So just who was this delicate flower whose stomach was turned by the extra-curricular activities of his own men? Well, it has to be said that, in the past he had not displayed a notable sensitivity or delicacy of feeling.


Crozier, born in Bermuda of British stock on New Year’s Day 1879, had served through the concentration camps of the Boer War before taking charge of one of the battalions of the 36th Ulster Division in the Great War. He became commanding officer of the 9th Royal Irish Rifles, covenanting loyalists from Protestant West Belfast. While Colonel of the battalion he took a particular interest in excessive drinking in the ranks – he was a reformed alcoholic – and the sexual antics of his charges. In the latter instance his concern was not merely puritanical, a soldier with venereal disease was a soldier out of the trenches and not doing his job, the job of dying horribly for King and Country.


A small pudgy figure with a thin wispy moustache he was, in many respects, the epitome of the cartoon-British officer class. Crozier had the honour, if that is the word I’m after, of leading his men – he called them ‘my Shankhill boys’ – into battle on the infamous 1 July 1916 at the village of Thiepval on the first day of the greatest cock-up in British military history, the Battle of the Somme. Of course he shouldn’t have been in No Man’s Land at all, commanding officers were given strict instructions not to go ‘over the top’. Crozier was one of two Colonels in the 36th to ignore the order. In the heat of battle he recorded that he was obliged, on more than one occasion, to threaten the lives of sensible combatants whose response to the murderous German fusillade, was to turn tail and run back to their own trenches. Crozier, waving a revolver in the air, turned these potential deserters around and sent them back to almost certain death or injury.


Crozier survived the opening day of the Somme campaign and was recommended for a Victoria Cross. The men who had sought the safety of the trenches during the battle didn’t have a vote. He was told, through channels, that it was touch and go whether he would get a VC or a court martial for insubordination. A compromise was reached and he got neither! A highly successful recruiting officer for the 36th he once promised the family of one young soldier, with whom he happened to share a surname, that he would look after their son James. He discharged this obligation by subsequently officiating at the execution of young James Crozier for cowardice.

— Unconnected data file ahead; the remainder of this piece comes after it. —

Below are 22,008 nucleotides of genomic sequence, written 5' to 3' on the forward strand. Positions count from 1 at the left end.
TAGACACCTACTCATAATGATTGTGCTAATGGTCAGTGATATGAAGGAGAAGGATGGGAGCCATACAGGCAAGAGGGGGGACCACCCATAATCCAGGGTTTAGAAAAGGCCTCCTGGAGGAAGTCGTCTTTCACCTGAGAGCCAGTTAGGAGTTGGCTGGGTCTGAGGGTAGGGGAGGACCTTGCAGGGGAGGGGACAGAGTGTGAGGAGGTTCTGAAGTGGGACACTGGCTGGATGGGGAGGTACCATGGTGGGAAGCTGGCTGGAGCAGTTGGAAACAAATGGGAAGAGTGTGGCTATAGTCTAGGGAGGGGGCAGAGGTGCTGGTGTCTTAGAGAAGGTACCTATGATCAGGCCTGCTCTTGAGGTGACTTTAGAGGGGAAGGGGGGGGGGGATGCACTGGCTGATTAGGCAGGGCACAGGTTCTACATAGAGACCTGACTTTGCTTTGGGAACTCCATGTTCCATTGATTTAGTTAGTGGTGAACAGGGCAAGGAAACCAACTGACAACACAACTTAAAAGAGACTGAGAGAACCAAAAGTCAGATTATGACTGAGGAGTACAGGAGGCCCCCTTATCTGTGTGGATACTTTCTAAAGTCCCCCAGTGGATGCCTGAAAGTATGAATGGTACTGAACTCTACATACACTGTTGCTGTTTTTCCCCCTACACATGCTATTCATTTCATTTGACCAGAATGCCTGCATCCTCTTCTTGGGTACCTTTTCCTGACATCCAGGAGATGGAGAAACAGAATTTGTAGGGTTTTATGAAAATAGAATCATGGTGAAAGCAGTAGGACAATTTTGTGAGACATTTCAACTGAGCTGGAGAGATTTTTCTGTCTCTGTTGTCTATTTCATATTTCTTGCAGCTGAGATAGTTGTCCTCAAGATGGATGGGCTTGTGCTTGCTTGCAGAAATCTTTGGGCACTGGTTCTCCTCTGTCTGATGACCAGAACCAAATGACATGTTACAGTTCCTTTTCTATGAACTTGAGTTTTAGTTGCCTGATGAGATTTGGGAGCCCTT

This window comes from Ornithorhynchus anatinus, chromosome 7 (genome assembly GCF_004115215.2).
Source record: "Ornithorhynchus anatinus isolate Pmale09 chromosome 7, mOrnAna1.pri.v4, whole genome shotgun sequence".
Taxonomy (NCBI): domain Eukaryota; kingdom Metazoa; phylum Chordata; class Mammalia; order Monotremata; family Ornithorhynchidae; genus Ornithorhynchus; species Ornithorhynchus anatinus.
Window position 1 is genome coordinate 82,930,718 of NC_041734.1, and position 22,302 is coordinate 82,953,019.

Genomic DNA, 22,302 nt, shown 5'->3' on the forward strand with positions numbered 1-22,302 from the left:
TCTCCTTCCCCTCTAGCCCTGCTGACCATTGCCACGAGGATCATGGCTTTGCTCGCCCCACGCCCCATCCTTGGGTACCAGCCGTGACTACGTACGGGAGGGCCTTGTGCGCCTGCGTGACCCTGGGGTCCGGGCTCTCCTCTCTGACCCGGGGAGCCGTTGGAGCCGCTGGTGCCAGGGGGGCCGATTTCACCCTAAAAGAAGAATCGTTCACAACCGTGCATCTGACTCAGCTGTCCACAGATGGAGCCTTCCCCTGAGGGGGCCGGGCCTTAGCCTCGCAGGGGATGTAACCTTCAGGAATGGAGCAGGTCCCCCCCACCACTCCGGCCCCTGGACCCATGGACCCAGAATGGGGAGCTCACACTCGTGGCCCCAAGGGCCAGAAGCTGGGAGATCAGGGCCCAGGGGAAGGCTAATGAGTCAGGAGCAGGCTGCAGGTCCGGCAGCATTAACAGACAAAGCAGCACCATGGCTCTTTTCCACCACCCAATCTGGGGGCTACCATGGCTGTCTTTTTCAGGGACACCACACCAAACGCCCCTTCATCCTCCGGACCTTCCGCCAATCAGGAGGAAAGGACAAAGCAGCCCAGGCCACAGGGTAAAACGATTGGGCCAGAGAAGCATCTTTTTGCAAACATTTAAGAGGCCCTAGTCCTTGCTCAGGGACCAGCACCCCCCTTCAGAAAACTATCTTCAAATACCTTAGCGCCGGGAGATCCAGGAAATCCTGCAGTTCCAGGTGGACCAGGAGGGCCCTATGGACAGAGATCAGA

After the war, where he rose to the rank of Brigadier General, he assumed control of the force of British ex-servicemen sent in 1920, to stiffen the opposition of the Royal Irish Constabulary to the IRA. The RIC Auxiliary rapidly became just as unpopular as the better-known, but no better loved, RIC Special Reserve, or the infamous ‘Black and Tans’. He quickly became disillusioned with the levels of indiscipline and the predilection for drunken retaliation among the members of his force. In February 1921 he dismissed 21 Temporary Cadets, as they were officially known, for their depredations during raids on Trim and Drumcondra. When he was overruled by his own commanding officer, Chief of Police Henry Hugh Tudor, he submitted his resignation. Not the first time a Percy was slapped around by a Tudor.


This principled gesture cost him dearly. England expected … and Percy had not lived up to expectations. He was forced to resort to writing and lecturing to earn a living. He also became a convinced pacifist and supporter of the anti-war Peace Pledge Union established in Britain in 1934. Crozier died in 1937 at the age of 58.


Francis Percy Crozier, commanding officer of the RIC Auxiliary Division, resigned from his post in disgust at the behaviour of his own men, ninety-five years ago, on this day.








On This Day – 12 FEBRUARY 1848 – John Mitchel publishes first United Irishman newspaper




He was one of the great propagandists of his day, although the causes he espoused often placed him on the wrong side of the angels. He was loved and loathed in equal measure. He was one of the few Irishmen to have incurred the wrath of the British government and of the Federal administration of the USA.